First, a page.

Before Goldilocks was eaten by the three bears (or was it the three pigs?), she fussily spotted the ideal porridge, chair and bed for herself. What’s the ideal consulting opportunity for your consulting firm?
There are myriad guidelines you could apply to pinpoint your ideal consulting opportunity. For example, strategic fit, duration of project, or likelihood of receiving truffles.
Let’s focus on two criteria, both of which are Right-Side Up (i.e., about you client, not your consulting firm): Significance and Time Horizon. This article will cover Significance and the next one will hit the even more important topic of Time Horizon.
When a prospect approaches your consulting firm (or you approach a prospect), your conversation will eventually revolve around a specific issue; a problem or aspiration your consulting firm can address.
Significance describes where the issue you’re solving fits into the grand scale of problems in the universe. The more significant (and higher value) the problem, the more revenue and margin is available for your consulting firm. There’s a catch, though, which we’ll get to in a moment.
Some consultants complain that their firm’s focus on low-significance problems limits their ability to win large, high-ticket projects.
This is particularly true of consulting firms that target staff functions, work with low-to-mid-level executives, or handle soft issues like leadership. “What we do isn’t tied to the big picture,” they cry.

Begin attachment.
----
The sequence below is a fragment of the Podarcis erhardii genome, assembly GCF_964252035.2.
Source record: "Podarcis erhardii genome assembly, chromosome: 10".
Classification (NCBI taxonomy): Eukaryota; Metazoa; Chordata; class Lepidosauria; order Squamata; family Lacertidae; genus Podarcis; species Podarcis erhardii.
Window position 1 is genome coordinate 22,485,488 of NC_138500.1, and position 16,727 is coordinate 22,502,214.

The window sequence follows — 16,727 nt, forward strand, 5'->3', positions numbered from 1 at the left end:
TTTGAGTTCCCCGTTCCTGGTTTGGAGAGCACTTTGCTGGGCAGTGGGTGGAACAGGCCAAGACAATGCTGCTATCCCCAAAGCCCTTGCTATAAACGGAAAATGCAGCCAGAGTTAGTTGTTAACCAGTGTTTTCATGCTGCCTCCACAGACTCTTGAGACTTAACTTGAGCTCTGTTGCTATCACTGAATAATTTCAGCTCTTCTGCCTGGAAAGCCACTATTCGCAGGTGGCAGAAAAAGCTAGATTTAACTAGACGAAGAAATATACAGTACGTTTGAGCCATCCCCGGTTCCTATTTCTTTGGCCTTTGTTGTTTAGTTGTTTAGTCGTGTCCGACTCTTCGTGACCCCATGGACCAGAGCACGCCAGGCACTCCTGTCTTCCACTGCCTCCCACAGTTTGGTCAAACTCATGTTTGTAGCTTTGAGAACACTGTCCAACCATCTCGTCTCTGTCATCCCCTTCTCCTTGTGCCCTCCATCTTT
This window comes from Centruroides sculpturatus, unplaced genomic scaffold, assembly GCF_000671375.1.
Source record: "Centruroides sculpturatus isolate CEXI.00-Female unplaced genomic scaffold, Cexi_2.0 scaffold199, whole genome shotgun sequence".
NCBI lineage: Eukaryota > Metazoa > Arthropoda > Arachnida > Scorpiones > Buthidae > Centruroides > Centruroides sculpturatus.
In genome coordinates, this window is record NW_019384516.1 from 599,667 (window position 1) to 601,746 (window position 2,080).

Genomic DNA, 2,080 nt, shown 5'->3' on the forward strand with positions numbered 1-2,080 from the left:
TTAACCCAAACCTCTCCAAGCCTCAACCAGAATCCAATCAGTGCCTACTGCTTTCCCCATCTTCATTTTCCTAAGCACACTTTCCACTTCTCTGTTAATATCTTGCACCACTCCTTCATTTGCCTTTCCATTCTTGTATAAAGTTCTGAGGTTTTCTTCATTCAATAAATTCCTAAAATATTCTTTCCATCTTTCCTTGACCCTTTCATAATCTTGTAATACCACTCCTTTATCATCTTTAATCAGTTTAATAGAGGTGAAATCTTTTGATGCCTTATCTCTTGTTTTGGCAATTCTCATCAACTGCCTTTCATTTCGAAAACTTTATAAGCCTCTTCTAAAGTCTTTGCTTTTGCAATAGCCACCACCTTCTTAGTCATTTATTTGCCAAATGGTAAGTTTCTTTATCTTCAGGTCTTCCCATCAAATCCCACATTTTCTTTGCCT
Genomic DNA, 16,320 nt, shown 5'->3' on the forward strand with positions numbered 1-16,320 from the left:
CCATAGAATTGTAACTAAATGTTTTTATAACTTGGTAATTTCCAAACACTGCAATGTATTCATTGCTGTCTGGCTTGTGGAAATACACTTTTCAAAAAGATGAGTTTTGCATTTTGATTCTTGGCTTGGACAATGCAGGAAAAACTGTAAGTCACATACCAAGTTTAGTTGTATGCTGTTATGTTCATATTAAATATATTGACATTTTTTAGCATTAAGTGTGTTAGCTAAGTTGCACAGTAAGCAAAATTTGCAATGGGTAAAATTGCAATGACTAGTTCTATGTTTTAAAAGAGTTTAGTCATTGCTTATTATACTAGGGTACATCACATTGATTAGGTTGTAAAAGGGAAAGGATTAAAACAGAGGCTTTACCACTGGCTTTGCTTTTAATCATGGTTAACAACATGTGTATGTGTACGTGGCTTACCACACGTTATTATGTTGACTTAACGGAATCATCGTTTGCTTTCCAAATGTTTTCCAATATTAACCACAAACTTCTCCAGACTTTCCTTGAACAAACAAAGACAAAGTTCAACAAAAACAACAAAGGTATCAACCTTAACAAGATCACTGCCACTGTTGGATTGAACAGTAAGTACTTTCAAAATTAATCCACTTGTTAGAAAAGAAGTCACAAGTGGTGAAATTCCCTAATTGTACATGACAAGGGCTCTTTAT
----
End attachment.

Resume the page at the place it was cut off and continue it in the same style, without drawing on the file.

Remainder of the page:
The truth is, no matter what you’re talking about, there’s always a bigger picture, a wider view, a grander sweep of significance. And that’s the catch.
Enhancing janitorial staff efficiency doesn’t drive the master plan as much as improving sales results. But sales results aren’t as grand a focus as improving profit.
For that matter, profit isn’t as high impact as your client’s share price or the sun consuming the earth during the star’s end-of-life expansion. (Which isn’t a real problem, because the Andromeda galaxy will collide with the Milky Way galaxy long before our sun burns out.)
Tackling janitorial efficiency may be insufficiently significant to warrant attractive fees, but boosting your client’s share price may be a problem that floats outside your prospect’s consideration and beyond your consulting firm’s capabilities.
So, what’s the right level of significance? Set your sights on Five-by-Five.
Your prospect’s top five priorities and his boss’ top five priorities define where the budgets are plentiful, the margins are highest, and you’re connected to the decision-maker.
Projects disconnected from the Five-by-Five zone are either too far above your prospect’s remit for you to reach easily or are too low priority to warrant your prospect’s interest and high fees.
Your job during the Context Discussion—before you submit a proposal—is to connect your project to one of the Five-by-Five priorities.
Five-by-Five Significance is one hallmark of your consulting firm’s Goldilocks projects. (Another hallmark is the Time Horizon, which we’ll cover in next article.)
Until we get there, though, tell me: have you ever chased a project that turned out to be too big or too small?
Text and images are © 2019 David A. Fields, all rights reserved.